Lowe’s will cut out bee-killing neonicotinoids by 2019

If you have been worried that the flowers you bring home from Lowe’s and other big nurseries will kill the bees and butterflies, you may be comforted to know that Lowe’s and other big stores are lurching into action, getting ready to remove the offending, neonicotinoid-treated plants. But for now, it’s still, consumer beware, or at least, consumer, ask a lot of questions.

The upside of weeds

By Barbara Kessler Our neighbors probably don’t love it, but we had another outbreak of wildflowers in our organic yard. These things happen when you don’t use chemicals. I must confess, it was the promise of mutual benefit that prompted me to leave these...

Germany and France ban pesticides linked to bee deaths; Geneticist urges U.S. ban

By Shermakaye Bass

In light of recent European bans of a pesticide linked to Bee Colony Collapse Disorder (CCD), at least one key beCredit: Texas A&M Universitye expert is calling for a ban of the same pesticide in the United States.

“In the United States, drastic action is needed,” says Canadian geneticist Joe Cummins, explaining that U.S. farmers and beekeepers shouldn’t have to wait for more evidence or for an air-tight explanation for the complex syndrome, which threatens one in every third bite of food in the United States. Now most apiarists and scientists realize that pesticides are a factor in CCD, he says.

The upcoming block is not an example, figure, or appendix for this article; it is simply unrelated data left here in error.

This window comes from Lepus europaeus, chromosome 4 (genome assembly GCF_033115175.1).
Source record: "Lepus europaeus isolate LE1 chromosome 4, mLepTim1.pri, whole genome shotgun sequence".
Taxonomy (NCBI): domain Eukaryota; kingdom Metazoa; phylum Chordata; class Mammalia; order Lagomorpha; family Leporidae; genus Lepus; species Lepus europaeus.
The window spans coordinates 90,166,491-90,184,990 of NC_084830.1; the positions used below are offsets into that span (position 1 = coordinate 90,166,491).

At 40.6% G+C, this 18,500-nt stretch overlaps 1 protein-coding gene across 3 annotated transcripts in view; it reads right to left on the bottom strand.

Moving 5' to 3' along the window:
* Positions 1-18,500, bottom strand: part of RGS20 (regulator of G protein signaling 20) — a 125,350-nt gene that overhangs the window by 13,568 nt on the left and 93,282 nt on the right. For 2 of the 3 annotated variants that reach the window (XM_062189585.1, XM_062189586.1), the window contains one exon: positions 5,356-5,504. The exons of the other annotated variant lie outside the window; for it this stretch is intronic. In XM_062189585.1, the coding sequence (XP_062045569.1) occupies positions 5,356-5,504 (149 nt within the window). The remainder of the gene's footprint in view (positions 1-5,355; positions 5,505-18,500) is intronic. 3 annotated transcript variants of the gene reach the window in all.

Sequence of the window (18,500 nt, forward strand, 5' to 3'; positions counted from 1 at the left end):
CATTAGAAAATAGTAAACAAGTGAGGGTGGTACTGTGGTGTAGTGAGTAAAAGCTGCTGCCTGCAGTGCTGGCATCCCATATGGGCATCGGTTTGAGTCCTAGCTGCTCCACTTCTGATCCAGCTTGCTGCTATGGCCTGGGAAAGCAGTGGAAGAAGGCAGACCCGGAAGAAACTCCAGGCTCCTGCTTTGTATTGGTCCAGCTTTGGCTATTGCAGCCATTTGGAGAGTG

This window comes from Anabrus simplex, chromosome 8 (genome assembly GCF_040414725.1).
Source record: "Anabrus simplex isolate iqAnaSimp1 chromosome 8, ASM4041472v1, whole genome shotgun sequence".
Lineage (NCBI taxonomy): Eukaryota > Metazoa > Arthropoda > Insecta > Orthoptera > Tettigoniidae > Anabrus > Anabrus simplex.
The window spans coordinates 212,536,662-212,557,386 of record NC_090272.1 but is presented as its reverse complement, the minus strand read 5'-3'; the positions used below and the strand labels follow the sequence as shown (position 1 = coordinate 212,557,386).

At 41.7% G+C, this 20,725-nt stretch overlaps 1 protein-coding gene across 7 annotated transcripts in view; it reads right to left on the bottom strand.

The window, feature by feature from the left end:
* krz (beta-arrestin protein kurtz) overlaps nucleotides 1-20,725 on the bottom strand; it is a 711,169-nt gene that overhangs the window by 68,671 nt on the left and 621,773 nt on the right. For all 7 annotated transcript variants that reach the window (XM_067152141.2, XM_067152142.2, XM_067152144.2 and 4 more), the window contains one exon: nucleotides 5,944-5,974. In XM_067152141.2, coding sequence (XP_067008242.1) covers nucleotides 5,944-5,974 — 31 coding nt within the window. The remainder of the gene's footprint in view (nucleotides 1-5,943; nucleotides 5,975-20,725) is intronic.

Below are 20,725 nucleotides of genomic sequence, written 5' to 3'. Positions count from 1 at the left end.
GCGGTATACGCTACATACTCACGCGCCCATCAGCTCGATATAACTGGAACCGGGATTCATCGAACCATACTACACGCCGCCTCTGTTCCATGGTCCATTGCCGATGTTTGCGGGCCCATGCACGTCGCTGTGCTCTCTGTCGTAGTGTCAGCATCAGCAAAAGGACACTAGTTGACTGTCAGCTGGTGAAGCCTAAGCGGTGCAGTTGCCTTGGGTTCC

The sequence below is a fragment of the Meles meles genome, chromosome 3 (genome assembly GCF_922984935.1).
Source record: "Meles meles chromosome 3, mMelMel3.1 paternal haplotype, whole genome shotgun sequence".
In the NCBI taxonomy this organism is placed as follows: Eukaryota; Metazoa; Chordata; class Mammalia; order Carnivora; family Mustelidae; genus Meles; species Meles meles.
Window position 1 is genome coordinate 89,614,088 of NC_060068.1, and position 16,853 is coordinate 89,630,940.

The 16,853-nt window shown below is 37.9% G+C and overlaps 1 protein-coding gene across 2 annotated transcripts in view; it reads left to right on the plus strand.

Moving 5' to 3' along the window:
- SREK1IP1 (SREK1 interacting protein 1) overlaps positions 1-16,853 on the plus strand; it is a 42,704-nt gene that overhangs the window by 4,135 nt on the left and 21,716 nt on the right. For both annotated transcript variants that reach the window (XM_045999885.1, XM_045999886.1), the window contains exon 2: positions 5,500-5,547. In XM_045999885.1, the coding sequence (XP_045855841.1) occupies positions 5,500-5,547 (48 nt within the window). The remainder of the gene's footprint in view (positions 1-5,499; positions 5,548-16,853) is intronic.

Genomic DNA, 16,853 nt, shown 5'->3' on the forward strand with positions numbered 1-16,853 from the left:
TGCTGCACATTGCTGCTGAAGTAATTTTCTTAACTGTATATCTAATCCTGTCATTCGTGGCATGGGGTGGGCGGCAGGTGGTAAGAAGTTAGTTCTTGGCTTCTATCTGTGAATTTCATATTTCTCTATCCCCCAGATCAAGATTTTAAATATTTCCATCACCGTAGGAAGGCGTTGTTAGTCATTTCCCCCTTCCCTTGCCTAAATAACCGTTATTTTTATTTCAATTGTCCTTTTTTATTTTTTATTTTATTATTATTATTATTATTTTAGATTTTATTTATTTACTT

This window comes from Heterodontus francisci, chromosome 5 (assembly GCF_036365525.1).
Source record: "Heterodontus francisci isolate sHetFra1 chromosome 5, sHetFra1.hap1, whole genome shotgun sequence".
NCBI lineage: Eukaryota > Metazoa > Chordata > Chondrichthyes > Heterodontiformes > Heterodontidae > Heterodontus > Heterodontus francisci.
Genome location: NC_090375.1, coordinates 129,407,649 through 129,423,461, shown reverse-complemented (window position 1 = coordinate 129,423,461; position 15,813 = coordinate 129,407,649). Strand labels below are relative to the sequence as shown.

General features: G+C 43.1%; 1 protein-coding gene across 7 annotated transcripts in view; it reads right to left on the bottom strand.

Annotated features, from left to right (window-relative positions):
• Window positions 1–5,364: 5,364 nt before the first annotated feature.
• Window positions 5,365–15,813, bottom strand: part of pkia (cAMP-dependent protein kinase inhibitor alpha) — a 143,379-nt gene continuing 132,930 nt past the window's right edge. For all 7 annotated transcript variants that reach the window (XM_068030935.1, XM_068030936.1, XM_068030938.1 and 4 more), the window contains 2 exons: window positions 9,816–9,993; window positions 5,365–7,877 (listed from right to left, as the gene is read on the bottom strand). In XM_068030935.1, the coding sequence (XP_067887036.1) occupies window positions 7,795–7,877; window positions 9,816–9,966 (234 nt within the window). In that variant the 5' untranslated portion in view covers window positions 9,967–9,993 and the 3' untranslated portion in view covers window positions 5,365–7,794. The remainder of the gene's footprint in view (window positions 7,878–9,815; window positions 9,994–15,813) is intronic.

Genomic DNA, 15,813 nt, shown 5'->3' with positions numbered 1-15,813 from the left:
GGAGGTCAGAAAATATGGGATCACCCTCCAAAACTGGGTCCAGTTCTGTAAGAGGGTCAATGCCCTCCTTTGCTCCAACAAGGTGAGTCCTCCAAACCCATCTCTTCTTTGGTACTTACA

Cummins’ remarks, in an interview with GreenRightNow, come less than a month after Germany’s ban of clothianidin, a pesticide commonly used to keep insects off of corn crops. Germany banned the pesticide after heaps of dead bees were found near fields of corn coated in the pesticide, and in response to scientists who report that the insecticide severely impairs, and often kills, the honeybees that corn and other crops depend on for pollination.

Haagen-Daz Plans To Bee There For Apiarists

By Shermakaye Bass

Haagen-Dazs says it “hearts” honeybees. To underscore this claim, the all-natural icehaagendazslovesbees.jpg creamery is putting its money where its mouth is – donating $250,000 worth in cash to the cause and pouring much more into advertising and promotions designed to aid the humble worker.

As American apiarists monitor their hives this winter for signs of Colony Collapse Disorder and many others watch helplessly as the syndrome decimates their beeyards, the General Mills giant has made a move to help. On Monday (Feb. 18), it announced the launch of “Haagen-Dazs Loves Honey Bees,” a multi-prong campaign to fund research and increase public awareness of the mysterious syndrome that has gutted at least 25 percent of America’s prime pollinators over the past few years.